One of the most valuable lessons I’ve learned in my professional and private life is the importance of listening. All too often, we’re so preoccupied with the information that we want to get across that we miss out on important information from others. This doesn’t come from a selfish place—we genuinely believe that what we have to share is valuable, and oftentimes it is—but I’ve found that listening allows you to bring even more valuable information to the table.
I think about two of my greatest mentors, Frank Moran and Ken Kunkel. They were known for being amazing listeners. I can remember sitting with them in meetings and watching them take page after page of notes based on what a client or staff member had to say. They would then circle back to these ideas—if not that same day then later on, to offer their advice and counsel. Their clients loved this approach, and why not? Who doesn’t appreciate knowing that someone is genuinely listening to what he/she has to say?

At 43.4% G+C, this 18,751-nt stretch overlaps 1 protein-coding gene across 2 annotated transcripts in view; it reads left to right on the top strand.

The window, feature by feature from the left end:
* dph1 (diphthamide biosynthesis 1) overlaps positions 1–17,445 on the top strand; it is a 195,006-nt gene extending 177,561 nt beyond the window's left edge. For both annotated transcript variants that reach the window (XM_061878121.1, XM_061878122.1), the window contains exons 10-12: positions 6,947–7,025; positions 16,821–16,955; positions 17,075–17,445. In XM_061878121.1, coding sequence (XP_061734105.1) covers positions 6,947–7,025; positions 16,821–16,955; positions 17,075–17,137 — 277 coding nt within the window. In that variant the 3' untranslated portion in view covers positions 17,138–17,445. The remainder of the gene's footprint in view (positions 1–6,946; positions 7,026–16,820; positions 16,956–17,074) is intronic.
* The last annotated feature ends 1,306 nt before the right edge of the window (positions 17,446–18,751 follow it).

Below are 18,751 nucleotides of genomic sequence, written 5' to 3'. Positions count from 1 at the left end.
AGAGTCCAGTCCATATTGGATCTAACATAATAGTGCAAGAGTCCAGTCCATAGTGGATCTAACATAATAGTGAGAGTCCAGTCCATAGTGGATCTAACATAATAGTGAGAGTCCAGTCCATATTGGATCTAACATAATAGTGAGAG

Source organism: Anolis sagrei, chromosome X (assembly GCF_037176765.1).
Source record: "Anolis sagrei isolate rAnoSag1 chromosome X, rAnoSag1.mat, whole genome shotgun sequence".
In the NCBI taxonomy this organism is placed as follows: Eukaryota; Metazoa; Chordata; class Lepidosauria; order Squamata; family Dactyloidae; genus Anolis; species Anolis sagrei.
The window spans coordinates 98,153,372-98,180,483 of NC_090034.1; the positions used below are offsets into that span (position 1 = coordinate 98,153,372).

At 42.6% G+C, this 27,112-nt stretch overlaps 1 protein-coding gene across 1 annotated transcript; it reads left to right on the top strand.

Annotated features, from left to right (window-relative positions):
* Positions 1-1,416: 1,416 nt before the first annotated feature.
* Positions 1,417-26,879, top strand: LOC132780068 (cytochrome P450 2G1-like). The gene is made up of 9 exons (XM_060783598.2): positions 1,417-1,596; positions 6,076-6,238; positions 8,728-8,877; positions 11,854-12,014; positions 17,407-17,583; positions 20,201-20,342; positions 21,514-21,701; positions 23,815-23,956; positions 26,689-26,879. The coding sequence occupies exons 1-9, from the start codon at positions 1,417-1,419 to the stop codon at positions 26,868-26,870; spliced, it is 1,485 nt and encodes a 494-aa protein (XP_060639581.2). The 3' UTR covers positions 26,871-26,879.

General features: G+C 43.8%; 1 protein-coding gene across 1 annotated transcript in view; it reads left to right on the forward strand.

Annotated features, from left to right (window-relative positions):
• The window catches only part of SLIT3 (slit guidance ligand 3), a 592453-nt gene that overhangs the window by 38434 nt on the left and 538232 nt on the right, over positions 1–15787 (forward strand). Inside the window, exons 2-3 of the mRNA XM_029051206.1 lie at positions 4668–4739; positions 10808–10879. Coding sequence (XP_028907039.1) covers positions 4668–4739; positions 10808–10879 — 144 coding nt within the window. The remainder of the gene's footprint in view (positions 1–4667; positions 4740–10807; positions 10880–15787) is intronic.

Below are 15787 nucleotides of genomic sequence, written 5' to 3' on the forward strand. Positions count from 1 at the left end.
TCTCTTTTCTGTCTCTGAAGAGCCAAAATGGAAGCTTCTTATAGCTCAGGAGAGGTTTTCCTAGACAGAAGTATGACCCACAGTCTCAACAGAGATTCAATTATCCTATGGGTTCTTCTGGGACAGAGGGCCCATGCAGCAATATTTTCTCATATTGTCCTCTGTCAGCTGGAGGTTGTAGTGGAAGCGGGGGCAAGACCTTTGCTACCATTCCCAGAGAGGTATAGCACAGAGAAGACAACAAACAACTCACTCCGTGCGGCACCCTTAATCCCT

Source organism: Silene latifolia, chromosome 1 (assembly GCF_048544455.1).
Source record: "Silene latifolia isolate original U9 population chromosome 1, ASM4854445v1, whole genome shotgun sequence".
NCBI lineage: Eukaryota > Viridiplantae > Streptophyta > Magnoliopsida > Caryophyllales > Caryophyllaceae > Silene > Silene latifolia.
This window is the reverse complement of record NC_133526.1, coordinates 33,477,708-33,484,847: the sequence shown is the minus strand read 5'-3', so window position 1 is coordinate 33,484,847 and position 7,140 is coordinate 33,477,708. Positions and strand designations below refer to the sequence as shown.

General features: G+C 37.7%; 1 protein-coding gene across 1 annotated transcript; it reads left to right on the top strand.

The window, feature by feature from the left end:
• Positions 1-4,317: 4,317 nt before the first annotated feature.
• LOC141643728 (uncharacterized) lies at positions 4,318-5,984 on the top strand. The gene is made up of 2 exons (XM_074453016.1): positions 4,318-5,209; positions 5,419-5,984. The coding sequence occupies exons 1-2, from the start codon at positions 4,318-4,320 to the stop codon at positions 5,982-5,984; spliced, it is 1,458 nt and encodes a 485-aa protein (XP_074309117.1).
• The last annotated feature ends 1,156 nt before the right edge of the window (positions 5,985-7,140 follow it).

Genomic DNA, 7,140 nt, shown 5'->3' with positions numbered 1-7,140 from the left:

Another good point is that we listen as much with our body language as we do with our ears. For example, a colleague of mine used to have a nervous habit where he looked at his watch a lot. One afternoon, he was with a valued client, and he was listening to every word that client had to say. All of a sudden, the client said, “Do you have to be somewhere?” “Not at all,” said my colleague. “Then stop looking at your watch!” exclaimed the client. My colleague took off his watch and never put one on again. That’s how committed he is to client service and making sure his clients know they’re valued and listened to.
I’ve often heard that the most successful people are those who listen 80 percent of the time and speak only 20 percent of the time. I believe it.
What about you? How much time do you spend speaking versus listening? How important is active listening when it comes to business?